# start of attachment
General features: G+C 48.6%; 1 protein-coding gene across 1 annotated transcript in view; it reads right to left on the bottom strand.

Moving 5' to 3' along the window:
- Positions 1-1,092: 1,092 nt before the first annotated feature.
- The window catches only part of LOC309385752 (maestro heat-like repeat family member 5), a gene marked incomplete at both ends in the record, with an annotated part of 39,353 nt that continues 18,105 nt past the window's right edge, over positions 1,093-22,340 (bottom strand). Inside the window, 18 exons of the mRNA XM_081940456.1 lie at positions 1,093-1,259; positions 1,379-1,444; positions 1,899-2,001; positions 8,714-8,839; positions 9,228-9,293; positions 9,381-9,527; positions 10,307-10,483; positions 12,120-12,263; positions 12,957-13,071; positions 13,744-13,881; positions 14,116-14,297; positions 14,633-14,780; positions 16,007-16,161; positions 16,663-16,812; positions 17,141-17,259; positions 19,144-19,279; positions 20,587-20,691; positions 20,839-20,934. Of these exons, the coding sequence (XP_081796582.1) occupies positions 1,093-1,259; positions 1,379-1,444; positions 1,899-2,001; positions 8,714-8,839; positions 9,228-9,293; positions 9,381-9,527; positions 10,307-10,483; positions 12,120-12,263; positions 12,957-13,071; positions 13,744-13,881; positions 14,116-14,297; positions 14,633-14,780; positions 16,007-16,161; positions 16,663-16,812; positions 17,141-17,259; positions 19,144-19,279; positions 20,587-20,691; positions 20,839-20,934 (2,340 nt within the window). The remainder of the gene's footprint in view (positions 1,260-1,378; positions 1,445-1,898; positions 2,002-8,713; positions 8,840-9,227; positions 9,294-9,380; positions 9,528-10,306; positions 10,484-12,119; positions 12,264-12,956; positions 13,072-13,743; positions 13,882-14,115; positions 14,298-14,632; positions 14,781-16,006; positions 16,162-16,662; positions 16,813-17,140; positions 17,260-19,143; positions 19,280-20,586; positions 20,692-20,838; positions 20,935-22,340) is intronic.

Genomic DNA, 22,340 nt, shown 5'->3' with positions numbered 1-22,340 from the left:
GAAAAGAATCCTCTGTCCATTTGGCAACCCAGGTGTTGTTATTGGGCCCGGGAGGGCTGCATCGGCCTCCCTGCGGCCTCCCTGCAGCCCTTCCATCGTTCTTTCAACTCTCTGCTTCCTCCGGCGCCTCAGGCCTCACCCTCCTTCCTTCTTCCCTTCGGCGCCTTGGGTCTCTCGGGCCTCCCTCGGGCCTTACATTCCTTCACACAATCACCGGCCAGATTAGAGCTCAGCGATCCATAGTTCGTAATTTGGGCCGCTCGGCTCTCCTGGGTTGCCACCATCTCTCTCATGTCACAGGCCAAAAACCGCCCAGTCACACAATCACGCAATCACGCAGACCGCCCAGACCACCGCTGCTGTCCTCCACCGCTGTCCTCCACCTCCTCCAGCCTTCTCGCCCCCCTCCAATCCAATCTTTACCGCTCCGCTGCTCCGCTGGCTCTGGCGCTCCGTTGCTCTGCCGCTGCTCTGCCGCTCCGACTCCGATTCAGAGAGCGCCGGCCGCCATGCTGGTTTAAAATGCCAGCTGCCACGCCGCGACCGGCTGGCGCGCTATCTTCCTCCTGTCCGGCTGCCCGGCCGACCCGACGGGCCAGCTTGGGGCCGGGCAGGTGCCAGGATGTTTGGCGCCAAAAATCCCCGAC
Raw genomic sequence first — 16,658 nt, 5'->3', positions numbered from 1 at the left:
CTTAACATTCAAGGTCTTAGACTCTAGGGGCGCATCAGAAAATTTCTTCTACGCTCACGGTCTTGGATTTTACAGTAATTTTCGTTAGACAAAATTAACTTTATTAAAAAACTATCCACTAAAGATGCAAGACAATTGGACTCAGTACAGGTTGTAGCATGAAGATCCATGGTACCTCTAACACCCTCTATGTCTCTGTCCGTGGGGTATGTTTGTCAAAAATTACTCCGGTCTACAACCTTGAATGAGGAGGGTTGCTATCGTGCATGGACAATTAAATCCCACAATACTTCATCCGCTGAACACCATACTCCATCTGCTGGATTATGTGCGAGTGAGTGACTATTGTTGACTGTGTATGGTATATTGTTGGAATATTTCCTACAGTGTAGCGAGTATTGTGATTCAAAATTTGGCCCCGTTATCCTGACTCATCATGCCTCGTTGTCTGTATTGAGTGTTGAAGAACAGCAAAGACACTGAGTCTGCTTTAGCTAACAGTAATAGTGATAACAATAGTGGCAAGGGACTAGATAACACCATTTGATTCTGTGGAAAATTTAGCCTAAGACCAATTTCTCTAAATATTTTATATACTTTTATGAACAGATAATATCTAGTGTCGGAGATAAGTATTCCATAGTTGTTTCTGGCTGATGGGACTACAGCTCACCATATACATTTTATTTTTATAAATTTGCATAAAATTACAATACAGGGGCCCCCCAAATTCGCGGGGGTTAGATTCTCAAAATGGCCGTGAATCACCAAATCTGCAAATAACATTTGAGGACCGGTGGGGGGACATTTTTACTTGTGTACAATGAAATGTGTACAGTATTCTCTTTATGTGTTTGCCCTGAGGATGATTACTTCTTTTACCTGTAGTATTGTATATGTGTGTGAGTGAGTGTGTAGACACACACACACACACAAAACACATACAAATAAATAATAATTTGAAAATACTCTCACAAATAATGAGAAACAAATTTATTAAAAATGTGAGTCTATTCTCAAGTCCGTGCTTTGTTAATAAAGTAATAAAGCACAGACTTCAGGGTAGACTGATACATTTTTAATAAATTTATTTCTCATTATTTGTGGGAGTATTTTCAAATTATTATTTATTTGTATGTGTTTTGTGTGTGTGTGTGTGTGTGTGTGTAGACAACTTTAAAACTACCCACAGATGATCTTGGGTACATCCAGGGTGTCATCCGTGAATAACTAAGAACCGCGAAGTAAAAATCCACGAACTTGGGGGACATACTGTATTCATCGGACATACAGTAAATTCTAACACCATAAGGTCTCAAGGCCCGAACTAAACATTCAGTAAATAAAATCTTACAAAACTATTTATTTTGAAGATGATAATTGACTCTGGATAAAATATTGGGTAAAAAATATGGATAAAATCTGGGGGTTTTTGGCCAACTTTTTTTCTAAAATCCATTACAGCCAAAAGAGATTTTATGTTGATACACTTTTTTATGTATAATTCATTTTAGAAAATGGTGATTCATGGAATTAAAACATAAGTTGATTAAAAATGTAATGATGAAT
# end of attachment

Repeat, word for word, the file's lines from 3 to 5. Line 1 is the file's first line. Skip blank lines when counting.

- Positions 1-1,092: 1,092 nt before the first annotated feature.
- The window catches only part of LOC309385752 (maestro heat-like repeat family member 5), a gene marked incomplete at both ends in the record, with an annotated part of 39,353 nt that continues 18,105 nt past the window's right edge, over positions 1,093-22,340 (bottom strand). Inside the window, 18 exons of the mRNA XM_081940456.1 lie at positions 1,093-1,259; positions 1,379-1,444; positions 1,899-2,001; positions 8,714-8,839; positions 9,228-9,293; positions 9,381-9,527; positions 10,307-10,483; positions 12,120-12,263; positions 12,957-13,071; positions 13,744-13,881; positions 14,116-14,297; positions 14,633-14,780; positions 16,007-16,161; positions 16,663-16,812; positions 17,141-17,259; positions 19,144-19,279; positions 20,587-20,691; positions 20,839-20,934. Of these exons, the coding sequence (XP_081796582.1) occupies positions 1,093-1,259; positions 1,379-1,444; positions 1,899-2,001; positions 8,714-8,839; positions 9,228-9,293; positions 9,381-9,527; positions 10,307-10,483; positions 12,120-12,263; positions 12,957-13,071; positions 13,744-13,881; positions 14,116-14,297; positions 14,633-14,780; positions 16,007-16,161; positions 16,663-16,812; positions 17,141-17,259; positions 19,144-19,279; positions 20,587-20,691; positions 20,839-20,934 (2,340 nt within the window). The remainder of the gene's footprint in view (positions 1,260-1,378; positions 1,445-1,898; positions 2,002-8,713; positions 8,840-9,227; positions 9,294-9,380; positions 9,528-10,306; positions 10,484-12,119; positions 12,264-12,956; positions 13,072-13,743; positions 13,882-14,115; positions 14,298-14,632; positions 14,781-16,006; positions 16,162-16,662; positions 16,813-17,140; positions 17,260-19,143; positions 19,280-20,586; positions 20,692-20,838; positions 20,935-22,340) is intronic.

Genomic DNA, 22,340 nt, shown 5'->3' with positions numbered 1-22,340 from the left: